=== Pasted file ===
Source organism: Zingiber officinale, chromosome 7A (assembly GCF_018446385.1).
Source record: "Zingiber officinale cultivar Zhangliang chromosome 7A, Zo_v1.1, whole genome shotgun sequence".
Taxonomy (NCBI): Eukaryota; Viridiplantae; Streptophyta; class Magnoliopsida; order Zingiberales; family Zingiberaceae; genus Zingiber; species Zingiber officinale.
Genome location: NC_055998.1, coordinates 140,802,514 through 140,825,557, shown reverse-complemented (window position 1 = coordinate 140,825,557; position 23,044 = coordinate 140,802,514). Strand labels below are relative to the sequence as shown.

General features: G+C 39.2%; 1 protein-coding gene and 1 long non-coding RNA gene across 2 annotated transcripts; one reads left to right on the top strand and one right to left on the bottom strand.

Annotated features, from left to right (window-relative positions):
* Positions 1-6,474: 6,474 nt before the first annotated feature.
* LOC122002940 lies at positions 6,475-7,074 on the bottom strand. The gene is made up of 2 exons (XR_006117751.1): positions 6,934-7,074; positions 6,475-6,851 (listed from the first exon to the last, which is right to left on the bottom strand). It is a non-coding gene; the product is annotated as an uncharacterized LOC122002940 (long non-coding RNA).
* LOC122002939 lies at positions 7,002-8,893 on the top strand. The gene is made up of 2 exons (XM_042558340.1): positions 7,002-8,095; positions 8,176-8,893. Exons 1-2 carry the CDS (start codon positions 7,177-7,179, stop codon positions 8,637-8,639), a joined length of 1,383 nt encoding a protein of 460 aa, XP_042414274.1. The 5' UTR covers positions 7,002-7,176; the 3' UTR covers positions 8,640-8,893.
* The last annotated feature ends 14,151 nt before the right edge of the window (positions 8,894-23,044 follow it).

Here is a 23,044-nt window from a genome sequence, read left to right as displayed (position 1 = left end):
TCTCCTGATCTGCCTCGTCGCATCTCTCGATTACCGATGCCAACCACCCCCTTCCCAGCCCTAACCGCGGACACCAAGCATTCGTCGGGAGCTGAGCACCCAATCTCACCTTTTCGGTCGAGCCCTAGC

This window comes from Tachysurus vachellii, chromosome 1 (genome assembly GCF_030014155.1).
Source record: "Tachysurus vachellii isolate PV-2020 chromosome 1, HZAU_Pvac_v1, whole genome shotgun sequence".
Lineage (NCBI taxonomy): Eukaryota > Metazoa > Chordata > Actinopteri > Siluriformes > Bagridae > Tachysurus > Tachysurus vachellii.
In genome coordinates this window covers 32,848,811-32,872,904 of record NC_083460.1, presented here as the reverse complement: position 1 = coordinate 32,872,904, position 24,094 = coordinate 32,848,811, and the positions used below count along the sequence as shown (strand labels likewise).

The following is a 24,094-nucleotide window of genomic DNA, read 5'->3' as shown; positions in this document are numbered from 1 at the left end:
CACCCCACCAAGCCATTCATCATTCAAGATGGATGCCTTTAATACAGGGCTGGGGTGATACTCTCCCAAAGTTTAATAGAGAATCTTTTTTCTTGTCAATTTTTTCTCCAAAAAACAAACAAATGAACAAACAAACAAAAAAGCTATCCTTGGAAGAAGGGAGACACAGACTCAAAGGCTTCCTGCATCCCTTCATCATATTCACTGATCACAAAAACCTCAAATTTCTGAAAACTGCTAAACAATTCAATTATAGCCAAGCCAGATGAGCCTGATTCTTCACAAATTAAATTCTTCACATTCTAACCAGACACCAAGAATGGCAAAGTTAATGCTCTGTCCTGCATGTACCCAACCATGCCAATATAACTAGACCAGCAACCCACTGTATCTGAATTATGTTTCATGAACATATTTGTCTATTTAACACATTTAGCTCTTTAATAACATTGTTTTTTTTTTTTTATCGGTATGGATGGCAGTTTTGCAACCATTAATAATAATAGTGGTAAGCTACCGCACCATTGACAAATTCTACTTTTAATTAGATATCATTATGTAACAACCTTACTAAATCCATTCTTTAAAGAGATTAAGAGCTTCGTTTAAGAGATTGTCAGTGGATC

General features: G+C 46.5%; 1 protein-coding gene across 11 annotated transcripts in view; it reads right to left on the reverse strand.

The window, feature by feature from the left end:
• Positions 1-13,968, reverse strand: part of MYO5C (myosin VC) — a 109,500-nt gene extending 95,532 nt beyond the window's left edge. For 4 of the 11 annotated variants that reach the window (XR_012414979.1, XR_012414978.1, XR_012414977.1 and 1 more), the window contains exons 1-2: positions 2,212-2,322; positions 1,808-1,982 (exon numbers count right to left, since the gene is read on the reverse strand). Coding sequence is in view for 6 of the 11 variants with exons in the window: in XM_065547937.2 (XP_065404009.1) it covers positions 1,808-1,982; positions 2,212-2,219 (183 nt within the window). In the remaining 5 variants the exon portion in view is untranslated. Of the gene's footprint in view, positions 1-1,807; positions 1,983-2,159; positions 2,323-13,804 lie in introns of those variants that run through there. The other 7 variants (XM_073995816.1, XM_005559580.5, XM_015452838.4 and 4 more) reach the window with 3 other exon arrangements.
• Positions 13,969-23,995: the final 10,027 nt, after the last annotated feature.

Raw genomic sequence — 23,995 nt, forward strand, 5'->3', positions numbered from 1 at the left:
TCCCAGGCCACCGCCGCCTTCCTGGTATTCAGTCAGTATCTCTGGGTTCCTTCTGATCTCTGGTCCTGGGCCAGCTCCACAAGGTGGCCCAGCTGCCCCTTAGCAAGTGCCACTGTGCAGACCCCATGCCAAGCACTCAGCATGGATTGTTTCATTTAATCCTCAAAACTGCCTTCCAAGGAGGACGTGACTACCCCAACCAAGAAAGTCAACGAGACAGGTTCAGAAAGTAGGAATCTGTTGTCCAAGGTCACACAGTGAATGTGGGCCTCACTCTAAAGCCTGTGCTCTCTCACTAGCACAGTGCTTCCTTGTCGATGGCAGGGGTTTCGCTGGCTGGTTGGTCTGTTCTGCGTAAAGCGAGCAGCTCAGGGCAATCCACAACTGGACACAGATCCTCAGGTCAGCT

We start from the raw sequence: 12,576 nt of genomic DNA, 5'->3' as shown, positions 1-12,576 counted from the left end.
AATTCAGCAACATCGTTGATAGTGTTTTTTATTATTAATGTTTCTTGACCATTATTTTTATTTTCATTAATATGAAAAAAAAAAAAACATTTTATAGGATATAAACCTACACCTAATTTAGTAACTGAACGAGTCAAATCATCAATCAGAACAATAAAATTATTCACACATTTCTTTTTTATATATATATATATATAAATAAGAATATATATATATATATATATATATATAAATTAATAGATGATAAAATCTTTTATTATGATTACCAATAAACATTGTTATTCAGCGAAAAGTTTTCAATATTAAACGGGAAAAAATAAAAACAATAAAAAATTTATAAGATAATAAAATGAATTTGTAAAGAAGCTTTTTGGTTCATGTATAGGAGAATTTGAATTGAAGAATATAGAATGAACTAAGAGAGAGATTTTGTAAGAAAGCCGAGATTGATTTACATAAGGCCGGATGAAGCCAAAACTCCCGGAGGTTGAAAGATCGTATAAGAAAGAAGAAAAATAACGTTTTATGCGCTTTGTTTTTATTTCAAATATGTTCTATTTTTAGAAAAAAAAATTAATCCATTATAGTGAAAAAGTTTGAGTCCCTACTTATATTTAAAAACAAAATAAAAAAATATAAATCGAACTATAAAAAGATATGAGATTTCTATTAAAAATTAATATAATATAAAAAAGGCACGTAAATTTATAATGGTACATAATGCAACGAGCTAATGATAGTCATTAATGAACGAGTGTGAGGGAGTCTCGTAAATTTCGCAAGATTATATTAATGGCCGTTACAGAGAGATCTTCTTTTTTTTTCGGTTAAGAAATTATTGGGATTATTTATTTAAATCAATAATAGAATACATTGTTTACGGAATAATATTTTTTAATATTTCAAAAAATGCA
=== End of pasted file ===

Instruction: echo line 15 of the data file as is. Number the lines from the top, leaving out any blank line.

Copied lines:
Lineage (NCBI taxonomy): Eukaryota > Metazoa > Chordata > Actinopteri > Siluriformes > Bagridae > Tachysurus > Tachysurus vachellii.